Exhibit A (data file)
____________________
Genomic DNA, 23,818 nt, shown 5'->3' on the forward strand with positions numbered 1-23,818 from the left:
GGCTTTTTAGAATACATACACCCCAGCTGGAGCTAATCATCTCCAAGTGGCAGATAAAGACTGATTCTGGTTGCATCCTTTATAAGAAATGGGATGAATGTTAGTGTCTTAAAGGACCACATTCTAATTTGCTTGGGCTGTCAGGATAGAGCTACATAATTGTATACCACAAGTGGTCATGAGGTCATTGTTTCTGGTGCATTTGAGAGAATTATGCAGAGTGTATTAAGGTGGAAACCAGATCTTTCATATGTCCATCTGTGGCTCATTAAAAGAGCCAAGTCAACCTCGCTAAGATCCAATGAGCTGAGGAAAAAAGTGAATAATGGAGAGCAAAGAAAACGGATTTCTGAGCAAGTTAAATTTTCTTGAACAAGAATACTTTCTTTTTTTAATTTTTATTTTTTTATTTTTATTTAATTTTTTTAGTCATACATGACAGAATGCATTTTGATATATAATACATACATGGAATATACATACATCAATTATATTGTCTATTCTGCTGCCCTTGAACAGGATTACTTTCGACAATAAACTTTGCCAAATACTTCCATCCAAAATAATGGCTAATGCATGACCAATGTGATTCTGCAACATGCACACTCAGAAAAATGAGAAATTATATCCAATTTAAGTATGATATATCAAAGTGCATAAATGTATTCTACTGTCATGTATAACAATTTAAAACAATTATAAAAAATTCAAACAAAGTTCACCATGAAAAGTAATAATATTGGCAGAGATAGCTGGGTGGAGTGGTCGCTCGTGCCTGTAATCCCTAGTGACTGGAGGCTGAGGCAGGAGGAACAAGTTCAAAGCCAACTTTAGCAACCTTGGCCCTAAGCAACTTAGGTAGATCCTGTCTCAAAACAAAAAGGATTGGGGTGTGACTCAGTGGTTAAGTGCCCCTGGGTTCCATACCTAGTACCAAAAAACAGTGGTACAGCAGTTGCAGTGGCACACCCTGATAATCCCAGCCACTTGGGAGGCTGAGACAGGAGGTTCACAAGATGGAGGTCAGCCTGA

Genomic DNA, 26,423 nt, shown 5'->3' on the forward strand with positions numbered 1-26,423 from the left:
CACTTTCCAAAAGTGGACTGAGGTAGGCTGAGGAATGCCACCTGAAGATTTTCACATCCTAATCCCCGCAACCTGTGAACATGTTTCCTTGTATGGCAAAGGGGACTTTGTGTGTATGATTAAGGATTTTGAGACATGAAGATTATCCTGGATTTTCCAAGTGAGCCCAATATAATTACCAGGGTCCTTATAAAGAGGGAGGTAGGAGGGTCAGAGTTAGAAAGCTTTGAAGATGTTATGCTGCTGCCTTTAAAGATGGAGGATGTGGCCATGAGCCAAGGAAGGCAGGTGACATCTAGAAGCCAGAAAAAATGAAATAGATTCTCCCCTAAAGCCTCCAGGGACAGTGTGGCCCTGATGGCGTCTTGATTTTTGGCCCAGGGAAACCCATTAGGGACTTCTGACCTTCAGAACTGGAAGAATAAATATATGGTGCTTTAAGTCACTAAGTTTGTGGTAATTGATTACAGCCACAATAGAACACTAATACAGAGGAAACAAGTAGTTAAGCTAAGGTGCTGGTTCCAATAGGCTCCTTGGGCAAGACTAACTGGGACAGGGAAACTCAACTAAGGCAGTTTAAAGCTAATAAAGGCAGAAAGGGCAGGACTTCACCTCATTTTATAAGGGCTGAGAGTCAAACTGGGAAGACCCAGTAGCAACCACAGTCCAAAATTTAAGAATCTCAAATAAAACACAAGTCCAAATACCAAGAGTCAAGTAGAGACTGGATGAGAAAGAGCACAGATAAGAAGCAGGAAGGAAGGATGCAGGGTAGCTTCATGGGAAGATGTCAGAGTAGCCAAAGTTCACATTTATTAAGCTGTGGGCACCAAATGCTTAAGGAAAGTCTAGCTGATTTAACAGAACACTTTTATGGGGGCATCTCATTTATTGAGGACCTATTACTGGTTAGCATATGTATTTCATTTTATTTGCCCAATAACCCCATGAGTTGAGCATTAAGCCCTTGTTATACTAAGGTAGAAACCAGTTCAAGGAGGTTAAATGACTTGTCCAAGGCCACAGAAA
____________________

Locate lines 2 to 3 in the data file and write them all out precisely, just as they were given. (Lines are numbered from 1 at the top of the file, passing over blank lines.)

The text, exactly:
GGCTTTTTAGAATACATACACCCCAGCTGGAGCTAATCATCTCCAAGTGGCAGATAAAGACTGATTCTGGTTGCATCCTTTATAAGAAATGGGATGAATGTTAGTGTCTTAAAGGACCACATTCTAATTTGCTTGGGCTGTCAGGATAGAGCTACATAATTGTATACCACAAGTGGTCATGAGGTCATTGTTTCTGGTGCATTTGAGAGAATTATGCAGAGTGTATTAAGGTGGAAACCAGATCTTTCATATGTCCATCTGTGGCTCATTAAAAGAGCCAAGTCAACCTCGCTAAGATCCAATGAGCTGAGGAAAAAAGTGAATAATGGAGAGCAAAGAAAACGGATTTCTGAGCAAGTTAAATTTTCTTGAACAAGAATACTTTCTTTTTTTAATTTTTATTTTTTTATTTTTATTTAATTTTTTTAGTCATACATGACAGAATGCATTTTGATATATAATACATACATGGAATATACATACATCAATTATATTGTCTATTCTGCTGCCCTTGAACAGGATTACTTTCGACAATAAACTTTGCCAAATACTTCCATCCAAAATAATGGCTAATGCATGACCAATGTGATTCTGCAACATGCACACTCAGAAAAATGAGAAATTATATCCAATTTAAGTATGATATATCAAAGTGCATAAATGTATTCTACTGTCATGTATAACAATTTAAAACAATTATAAAAAATTCAAACAAAGTTCACCATGAAAAGTAATAATATTGGCAGAGATAGCTGGGTGGAGTGGTCGCTCGTGCCTGTAATCCCTAGTGACTGGAGGCTGAGGCAGGAGGAACAAGTTCAAAGCCAACTTTAGCAACCTTGGCCCTAAGCAACTTAGGTAGATCCTGTCTCAAAACAAAAAGGATTGGGGTGTGACTCAGTGGTTAAGTGCCCCTGGGTTCCATACCTAGTACCAAAAAACAGTGGTACAGCAGTTGCAGTGGCACACCCTGATAATCCCAGCCACTTGGGAGGCTGAGACAGGAGGTTCACAAGATGGAGGTCAGCCTGA

Genomic DNA, 26,423 nt, shown 5'->3' on the forward strand with positions numbered 1-26,423 from the left: